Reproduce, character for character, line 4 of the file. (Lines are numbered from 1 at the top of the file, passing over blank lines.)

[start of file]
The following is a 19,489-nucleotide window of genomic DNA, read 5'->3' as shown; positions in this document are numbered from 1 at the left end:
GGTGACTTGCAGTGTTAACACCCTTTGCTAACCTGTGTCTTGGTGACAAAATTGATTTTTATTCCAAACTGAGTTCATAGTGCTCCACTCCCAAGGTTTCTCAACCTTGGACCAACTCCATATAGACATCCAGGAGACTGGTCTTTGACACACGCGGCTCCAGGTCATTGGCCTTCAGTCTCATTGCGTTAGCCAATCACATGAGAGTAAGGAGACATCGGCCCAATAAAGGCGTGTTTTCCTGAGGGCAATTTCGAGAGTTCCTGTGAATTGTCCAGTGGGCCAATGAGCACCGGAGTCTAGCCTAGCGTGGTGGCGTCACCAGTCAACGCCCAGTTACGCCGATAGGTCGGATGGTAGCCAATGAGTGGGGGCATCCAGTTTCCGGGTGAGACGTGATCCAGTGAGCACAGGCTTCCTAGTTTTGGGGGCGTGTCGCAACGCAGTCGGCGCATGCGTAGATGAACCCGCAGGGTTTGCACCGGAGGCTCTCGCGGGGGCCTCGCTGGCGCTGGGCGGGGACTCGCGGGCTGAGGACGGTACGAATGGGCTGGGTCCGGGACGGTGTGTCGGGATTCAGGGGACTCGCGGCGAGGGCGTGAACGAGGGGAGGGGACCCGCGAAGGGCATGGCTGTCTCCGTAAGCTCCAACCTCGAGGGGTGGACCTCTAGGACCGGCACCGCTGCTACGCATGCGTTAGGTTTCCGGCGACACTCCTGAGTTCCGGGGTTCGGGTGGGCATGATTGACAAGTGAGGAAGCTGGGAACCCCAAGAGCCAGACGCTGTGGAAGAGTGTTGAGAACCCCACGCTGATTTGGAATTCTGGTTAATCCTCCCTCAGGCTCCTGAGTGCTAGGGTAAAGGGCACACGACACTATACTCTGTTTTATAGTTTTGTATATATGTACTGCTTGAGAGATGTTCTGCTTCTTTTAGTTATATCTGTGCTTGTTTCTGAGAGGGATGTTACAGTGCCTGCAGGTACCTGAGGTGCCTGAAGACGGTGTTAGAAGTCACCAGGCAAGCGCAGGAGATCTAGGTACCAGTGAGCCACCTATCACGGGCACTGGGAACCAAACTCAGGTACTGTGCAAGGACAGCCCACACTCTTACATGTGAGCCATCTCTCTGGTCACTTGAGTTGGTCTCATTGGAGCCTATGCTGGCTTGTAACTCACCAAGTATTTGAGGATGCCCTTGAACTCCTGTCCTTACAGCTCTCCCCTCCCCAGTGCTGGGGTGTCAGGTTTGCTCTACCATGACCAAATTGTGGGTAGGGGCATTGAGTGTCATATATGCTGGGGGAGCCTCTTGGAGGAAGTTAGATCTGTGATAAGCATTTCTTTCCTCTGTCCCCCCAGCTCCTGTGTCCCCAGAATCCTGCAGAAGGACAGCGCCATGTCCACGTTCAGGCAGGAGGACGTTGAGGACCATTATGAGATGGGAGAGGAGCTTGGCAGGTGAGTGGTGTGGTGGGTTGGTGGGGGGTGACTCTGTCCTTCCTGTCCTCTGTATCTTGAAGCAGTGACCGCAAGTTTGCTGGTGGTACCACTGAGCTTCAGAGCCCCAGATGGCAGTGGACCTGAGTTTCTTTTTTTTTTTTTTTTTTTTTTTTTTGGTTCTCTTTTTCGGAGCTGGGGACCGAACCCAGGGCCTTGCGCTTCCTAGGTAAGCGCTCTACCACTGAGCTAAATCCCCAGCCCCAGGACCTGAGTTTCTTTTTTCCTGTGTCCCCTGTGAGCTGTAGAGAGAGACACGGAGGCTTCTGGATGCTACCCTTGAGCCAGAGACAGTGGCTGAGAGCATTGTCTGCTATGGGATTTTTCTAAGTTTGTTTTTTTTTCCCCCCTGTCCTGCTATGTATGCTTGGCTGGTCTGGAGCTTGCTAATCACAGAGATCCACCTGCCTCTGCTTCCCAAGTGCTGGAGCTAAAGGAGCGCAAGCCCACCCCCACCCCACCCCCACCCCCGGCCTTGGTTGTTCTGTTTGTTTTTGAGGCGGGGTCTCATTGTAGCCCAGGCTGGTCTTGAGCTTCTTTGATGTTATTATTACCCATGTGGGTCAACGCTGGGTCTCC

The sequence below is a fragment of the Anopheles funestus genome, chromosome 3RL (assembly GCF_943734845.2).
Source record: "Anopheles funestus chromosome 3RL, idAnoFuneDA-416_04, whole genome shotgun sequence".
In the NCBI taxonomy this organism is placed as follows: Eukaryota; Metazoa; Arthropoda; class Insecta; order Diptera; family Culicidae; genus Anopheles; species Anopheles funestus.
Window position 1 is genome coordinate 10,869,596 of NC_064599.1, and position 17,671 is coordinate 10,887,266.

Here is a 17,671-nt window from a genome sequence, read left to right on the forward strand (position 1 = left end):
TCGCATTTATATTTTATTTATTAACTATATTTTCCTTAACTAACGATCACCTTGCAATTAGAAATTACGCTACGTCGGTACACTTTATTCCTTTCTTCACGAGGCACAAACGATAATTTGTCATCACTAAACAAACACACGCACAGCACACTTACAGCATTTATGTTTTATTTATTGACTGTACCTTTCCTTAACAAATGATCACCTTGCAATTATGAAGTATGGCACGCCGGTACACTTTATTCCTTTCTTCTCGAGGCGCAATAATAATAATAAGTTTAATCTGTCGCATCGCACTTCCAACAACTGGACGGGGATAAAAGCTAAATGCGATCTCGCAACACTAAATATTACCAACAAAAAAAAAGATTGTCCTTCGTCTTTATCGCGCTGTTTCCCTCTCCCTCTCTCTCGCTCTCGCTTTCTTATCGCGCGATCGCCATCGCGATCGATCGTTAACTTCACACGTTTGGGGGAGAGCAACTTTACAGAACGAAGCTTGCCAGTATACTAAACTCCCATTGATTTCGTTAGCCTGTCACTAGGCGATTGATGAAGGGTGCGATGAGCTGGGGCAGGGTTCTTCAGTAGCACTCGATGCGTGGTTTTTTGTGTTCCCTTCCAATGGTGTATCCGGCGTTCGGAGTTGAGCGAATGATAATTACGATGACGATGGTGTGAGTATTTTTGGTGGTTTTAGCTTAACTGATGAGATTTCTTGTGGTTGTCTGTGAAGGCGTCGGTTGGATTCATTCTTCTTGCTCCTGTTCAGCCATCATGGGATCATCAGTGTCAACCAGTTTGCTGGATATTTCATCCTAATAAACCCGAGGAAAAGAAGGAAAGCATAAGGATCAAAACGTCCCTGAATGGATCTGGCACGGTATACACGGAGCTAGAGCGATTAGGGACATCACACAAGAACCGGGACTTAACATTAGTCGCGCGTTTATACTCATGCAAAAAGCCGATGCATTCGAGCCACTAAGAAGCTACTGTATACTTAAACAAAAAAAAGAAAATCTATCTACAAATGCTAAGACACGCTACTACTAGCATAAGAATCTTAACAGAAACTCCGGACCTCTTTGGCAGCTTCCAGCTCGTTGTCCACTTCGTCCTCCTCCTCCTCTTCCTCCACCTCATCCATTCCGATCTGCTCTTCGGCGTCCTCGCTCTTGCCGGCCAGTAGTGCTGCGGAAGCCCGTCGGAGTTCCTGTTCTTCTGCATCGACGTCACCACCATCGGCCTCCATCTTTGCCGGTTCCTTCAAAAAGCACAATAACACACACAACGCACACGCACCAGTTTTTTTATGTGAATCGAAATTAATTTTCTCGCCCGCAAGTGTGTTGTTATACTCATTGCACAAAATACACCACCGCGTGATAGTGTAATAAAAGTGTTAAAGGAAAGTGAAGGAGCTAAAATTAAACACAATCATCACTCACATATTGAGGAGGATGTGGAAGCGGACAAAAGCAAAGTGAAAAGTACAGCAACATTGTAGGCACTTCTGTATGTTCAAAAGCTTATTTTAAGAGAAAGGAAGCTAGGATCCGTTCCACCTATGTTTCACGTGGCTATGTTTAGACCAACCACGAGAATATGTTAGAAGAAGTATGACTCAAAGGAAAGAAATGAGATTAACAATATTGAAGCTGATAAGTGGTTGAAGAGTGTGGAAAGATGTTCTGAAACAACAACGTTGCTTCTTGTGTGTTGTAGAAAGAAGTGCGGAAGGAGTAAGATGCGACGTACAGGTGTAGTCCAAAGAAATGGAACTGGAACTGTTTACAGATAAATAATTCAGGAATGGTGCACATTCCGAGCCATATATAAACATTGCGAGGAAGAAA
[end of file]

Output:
Source record: "Anopheles funestus chromosome 3RL, idAnoFuneDA-416_04, whole genome shotgun sequence".